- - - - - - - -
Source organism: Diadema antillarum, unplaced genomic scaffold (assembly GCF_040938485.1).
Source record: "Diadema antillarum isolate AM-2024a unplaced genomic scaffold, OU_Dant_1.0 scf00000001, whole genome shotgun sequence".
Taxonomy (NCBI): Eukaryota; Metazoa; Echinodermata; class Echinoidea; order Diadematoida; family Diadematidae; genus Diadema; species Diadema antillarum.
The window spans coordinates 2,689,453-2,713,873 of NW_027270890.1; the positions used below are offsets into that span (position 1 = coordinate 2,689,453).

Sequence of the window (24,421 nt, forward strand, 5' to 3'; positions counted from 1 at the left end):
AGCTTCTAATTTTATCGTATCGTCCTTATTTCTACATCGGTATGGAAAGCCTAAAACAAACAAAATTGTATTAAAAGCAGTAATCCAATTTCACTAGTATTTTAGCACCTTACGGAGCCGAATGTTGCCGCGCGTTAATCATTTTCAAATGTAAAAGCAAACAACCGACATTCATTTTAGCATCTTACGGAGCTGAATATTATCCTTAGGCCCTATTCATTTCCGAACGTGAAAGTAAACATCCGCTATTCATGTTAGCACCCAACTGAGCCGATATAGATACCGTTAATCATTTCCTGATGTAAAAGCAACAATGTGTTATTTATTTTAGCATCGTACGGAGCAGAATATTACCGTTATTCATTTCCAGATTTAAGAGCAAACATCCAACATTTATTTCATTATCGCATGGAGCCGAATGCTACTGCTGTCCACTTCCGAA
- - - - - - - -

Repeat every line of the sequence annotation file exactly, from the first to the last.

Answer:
Source organism: Diadema antillarum, unplaced genomic scaffold (assembly GCF_040938485.1).
Source record: "Diadema antillarum isolate AM-2024a unplaced genomic scaffold, OU_Dant_1.0 scf00000001, whole genome shotgun sequence".
Taxonomy (NCBI): Eukaryota; Metazoa; Echinodermata; class Echinoidea; order Diadematoida; family Diadematidae; genus Diadema; species Diadema antillarum.
The window spans coordinates 2,689,453-2,713,873 of NW_027270890.1; the positions used below are offsets into that span (position 1 = coordinate 2,689,453).

Sequence of the window (24,421 nt, forward strand, 5' to 3'; positions counted from 1 at the left end):
AGCTTCTAATTTTATCGTATCGTCCTTATTTCTACATCGGTATGGAAAGCCTAAAACAAACAAAATTGTATTAAAAGCAGTAATCCAATTTCACTAGTATTTTAGCACCTTACGGAGCCGAATGTTGCCGCGCGTTAATCATTTTCAAATGTAAAAGCAAACAACCGACATTCATTTTAGCATCTTACGGAGCTGAATATTATCCTTAGGCCCTATTCATTTCCGAACGTGAAAGTAAACATCCGCTATTCATGTTAGCACCCAACTGAGCCGATATAGATACCGTTAATCATTTCCTGATGTAAAAGCAACAATGTGTTATTTATTTTAGCATCGTACGGAGCAGAATATTACCGTTATTCATTTCCAGATTTAAGAGCAAACATCCAACATTTATTTCATTATCGCATGGAGCCGAATGCTACTGCTGTCCACTTCCGAA